How to answer interview questions about skills

Do you feel comfortable talking about your skills?

Making a point of your skills and strengths probably isn’t something you’re used to doing day-to-day, but for an interview, it’s key.

Almost 1 in 2 feel people feel only slightly confident, or not at all confident, when talking to their skills, research for SEEK found.

That’s why getting more confident at discussing your skills – and how you can put them to work in a role – is such a useful form of interview preparation.

We asked Leah Lambart, Career and Interview Coach at Relaunch Me and Greg Kouwiloyan, Director at Method Recruitment Group for their tips on talking about skills in an interview setting.

Here’s their advice on how to answer different types of questions about your skills in an interview.

How to answer skills-based questions in your interview

Expect to be asked a couple of skills-based questions in your interview. Answering skills-based questions well can help you to convince the interviewer that you have what it takes to do the role well. Lambart says, “you need to show a level of awareness about the skills you already have, those you want to develop and explain how you will apply them to the role.”

Here are two common skills-based questions:

  1. What skills could you bring to this role?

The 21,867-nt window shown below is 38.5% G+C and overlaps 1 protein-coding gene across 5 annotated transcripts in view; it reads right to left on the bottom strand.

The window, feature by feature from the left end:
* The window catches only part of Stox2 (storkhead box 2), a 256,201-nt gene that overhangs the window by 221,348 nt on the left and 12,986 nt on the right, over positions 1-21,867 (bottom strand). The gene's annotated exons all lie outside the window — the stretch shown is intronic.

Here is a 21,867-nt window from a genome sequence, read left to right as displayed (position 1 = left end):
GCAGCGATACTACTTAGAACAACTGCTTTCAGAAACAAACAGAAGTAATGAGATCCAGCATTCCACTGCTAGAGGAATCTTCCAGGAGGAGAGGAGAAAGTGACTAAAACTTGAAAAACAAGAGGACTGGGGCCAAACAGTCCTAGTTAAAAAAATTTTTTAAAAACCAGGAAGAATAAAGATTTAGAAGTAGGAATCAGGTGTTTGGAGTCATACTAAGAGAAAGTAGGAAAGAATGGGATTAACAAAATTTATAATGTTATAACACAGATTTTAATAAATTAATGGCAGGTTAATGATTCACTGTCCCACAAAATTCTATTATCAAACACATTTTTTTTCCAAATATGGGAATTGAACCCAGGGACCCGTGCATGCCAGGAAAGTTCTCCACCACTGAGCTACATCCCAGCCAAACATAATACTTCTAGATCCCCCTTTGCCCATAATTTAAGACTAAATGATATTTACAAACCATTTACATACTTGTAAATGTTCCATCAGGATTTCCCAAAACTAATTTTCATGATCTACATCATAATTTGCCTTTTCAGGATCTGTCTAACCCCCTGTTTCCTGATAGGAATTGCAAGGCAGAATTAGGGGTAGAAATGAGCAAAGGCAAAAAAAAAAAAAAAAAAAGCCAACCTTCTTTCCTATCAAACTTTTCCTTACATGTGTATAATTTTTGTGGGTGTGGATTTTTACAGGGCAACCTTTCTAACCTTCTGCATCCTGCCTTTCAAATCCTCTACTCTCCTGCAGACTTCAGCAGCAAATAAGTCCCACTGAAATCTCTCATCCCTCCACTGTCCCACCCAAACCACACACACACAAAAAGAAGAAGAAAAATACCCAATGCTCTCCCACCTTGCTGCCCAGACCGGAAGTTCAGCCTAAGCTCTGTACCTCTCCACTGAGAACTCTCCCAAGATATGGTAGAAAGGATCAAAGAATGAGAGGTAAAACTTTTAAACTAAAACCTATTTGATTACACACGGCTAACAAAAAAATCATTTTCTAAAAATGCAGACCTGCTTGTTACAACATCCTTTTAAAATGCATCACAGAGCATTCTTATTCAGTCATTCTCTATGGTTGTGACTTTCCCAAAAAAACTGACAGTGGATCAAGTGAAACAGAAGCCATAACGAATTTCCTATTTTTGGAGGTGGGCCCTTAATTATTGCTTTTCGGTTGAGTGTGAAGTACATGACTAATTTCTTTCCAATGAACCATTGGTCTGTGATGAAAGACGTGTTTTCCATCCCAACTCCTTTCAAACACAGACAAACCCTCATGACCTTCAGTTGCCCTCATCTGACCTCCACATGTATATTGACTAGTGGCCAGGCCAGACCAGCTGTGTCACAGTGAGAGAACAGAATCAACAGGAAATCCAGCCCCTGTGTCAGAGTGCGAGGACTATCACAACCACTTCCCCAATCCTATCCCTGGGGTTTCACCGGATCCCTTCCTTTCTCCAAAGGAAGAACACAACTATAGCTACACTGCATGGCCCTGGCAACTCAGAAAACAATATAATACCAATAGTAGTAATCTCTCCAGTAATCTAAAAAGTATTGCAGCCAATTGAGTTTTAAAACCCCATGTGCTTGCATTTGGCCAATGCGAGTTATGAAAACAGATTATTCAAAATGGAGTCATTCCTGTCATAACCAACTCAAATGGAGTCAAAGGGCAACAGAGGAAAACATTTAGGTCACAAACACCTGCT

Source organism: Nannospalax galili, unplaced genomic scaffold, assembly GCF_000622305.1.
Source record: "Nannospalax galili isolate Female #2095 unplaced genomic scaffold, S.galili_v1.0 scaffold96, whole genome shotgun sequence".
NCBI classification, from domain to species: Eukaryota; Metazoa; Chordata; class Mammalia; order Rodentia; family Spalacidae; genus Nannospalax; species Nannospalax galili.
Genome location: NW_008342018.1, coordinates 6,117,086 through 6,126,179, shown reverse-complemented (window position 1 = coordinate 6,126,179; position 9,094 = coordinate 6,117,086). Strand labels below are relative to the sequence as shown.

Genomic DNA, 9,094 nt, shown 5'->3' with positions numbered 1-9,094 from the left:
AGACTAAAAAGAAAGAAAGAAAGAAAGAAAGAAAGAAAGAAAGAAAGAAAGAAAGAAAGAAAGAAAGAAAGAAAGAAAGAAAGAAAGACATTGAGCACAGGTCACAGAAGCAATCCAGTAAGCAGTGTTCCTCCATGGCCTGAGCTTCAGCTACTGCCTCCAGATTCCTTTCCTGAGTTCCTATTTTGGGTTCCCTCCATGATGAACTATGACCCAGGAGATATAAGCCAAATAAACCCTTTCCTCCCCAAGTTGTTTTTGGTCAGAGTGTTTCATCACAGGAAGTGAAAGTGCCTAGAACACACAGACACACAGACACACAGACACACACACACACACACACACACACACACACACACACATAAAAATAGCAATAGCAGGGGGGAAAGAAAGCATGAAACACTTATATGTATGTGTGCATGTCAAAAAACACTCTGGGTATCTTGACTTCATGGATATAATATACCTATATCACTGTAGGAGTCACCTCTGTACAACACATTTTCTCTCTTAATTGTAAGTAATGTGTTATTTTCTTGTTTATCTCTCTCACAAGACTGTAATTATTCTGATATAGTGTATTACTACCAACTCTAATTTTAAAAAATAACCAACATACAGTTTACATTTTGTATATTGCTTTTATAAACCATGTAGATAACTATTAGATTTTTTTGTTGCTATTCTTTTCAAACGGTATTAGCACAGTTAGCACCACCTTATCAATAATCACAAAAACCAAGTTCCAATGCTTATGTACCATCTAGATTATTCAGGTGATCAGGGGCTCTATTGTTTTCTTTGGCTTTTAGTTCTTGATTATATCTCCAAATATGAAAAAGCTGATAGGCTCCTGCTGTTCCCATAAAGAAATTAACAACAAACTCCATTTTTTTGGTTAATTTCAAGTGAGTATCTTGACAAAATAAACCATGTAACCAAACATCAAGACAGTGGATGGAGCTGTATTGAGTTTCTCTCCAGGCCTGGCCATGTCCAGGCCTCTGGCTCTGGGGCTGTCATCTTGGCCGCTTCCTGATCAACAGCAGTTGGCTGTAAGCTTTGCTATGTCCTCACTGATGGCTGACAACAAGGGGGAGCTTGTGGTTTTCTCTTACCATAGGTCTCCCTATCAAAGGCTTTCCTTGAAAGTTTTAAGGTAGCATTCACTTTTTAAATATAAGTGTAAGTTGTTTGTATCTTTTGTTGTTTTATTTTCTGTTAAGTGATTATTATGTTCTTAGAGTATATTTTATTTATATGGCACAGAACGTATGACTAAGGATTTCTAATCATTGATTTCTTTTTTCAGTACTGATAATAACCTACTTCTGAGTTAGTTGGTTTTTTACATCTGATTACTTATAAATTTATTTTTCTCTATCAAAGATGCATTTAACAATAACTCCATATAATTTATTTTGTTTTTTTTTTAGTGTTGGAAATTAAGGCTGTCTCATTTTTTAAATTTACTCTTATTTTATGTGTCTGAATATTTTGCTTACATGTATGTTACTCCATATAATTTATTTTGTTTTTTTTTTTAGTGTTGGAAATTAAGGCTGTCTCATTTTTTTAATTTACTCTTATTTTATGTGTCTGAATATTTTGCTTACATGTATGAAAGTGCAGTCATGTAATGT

The interviewer is trying to gain insight into your work ethic and style, so it’s a chance to show that you’re enthusiastic about the role, as well as that you have the skills for it. “Show them that you have done your research and can be the cultural or team contributor they are looking for,” Kouwiloyan says.

    A response might be:
    “I understand this role requires me to provide outstanding customer service, and through my career so far I’ve developed a strong customer service skillset. In my previous role at a call centre, my communication skills were key – I particularly excelled at asking the right questions to truly understand the customer’s issues. I also relied on my technical knowledge of our system to resolve customer issues quickly, and I was able to use my patience to manage difficult situations by staying calm. I’m confident that I can apply these skills to the role you’re hiring for, too.”
  1. What is a technical skill you would like to develop?
    “Make sure you identify the area for improvement, why you need to develop it and explain what you intend to do or are already doing to develop it,” Lambart says.

    If the business is looking for someone with financial skills, you could say:
    “I understand that if I’m to progress to a management role, I’ll need to know how to prepare a budget. I have some ideas how I can go about this. I’ve asked my current manager if I can assist her when she prepares the next budget and I’ve found some short courses that would help me develop my financial knowledge.”

    This type of answer might also provide a chance for you to find out if the company or organisation you’re applying to offers opportunities to help staff develop their skills.

How to answer questions by highlighting your soft skills

Soft skills are non-technical skills like communication, teamwork, time management, creative thinking and problem solving – skills that relate to how you work, not just the work you do. Soft skills are about how you interact with others, manage your work or face challenges.

And for many roles, they’re just as important as technical skills – in fact, 76% of employers agree soft skills are becoming more important as a way for people to advance their careers.

Here are two questions and answers that could help you highlight your soft skills: